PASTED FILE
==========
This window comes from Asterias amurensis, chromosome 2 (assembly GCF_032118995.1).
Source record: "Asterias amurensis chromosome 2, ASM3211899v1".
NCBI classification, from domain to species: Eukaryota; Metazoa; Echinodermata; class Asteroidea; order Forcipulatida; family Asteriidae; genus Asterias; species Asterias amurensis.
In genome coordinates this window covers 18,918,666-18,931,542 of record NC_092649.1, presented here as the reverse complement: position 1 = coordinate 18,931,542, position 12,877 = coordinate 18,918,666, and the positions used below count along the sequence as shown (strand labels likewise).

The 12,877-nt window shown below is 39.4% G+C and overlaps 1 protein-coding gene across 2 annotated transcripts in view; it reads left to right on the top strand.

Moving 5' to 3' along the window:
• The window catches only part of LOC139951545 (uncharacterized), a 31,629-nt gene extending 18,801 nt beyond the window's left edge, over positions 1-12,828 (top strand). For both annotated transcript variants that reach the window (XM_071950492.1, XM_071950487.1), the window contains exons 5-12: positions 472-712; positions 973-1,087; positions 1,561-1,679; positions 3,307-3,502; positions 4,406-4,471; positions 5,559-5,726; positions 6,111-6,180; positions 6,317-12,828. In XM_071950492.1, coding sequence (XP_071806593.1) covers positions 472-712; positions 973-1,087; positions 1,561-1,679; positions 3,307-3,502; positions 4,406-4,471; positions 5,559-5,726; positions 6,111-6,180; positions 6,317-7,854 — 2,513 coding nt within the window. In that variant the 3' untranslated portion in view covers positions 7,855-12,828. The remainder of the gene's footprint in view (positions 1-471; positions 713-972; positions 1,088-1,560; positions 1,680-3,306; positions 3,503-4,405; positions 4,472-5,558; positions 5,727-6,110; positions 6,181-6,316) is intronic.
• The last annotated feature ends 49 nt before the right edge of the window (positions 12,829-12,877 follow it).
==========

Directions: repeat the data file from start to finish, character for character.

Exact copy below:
This window comes from Asterias amurensis, chromosome 2 (assembly GCF_032118995.1).
Source record: "Asterias amurensis chromosome 2, ASM3211899v1".
NCBI classification, from domain to species: Eukaryota; Metazoa; Echinodermata; class Asteroidea; order Forcipulatida; family Asteriidae; genus Asterias; species Asterias amurensis.
In genome coordinates this window covers 18,918,666-18,931,542 of record NC_092649.1, presented here as the reverse complement: position 1 = coordinate 18,931,542, position 12,877 = coordinate 18,918,666, and the positions used below count along the sequence as shown (strand labels likewise).

The 12,877-nt window shown below is 39.4% G+C and overlaps 1 protein-coding gene across 2 annotated transcripts in view; it reads left to right on the top strand.

Moving 5' to 3' along the window:
• The window catches only part of LOC139951545 (uncharacterized), a 31,629-nt gene extending 18,801 nt beyond the window's left edge, over positions 1-12,828 (top strand). For both annotated transcript variants that reach the window (XM_071950492.1, XM_071950487.1), the window contains exons 5-12: positions 472-712; positions 973-1,087; positions 1,561-1,679; positions 3,307-3,502; positions 4,406-4,471; positions 5,559-5,726; positions 6,111-6,180; positions 6,317-12,828. In XM_071950492.1, coding sequence (XP_071806593.1) covers positions 472-712; positions 973-1,087; positions 1,561-1,679; positions 3,307-3,502; positions 4,406-4,471; positions 5,559-5,726; positions 6,111-6,180; positions 6,317-7,854 — 2,513 coding nt within the window. In that variant the 3' untranslated portion in view covers positions 7,855-12,828. The remainder of the gene's footprint in view (positions 1-471; positions 713-972; positions 1,088-1,560; positions 1,680-3,306; positions 3,503-4,405; positions 4,472-5,558; positions 5,727-6,110; positions 6,181-6,316) is intronic.
• The last annotated feature ends 49 nt before the right edge of the window (positions 12,829-12,877 follow it).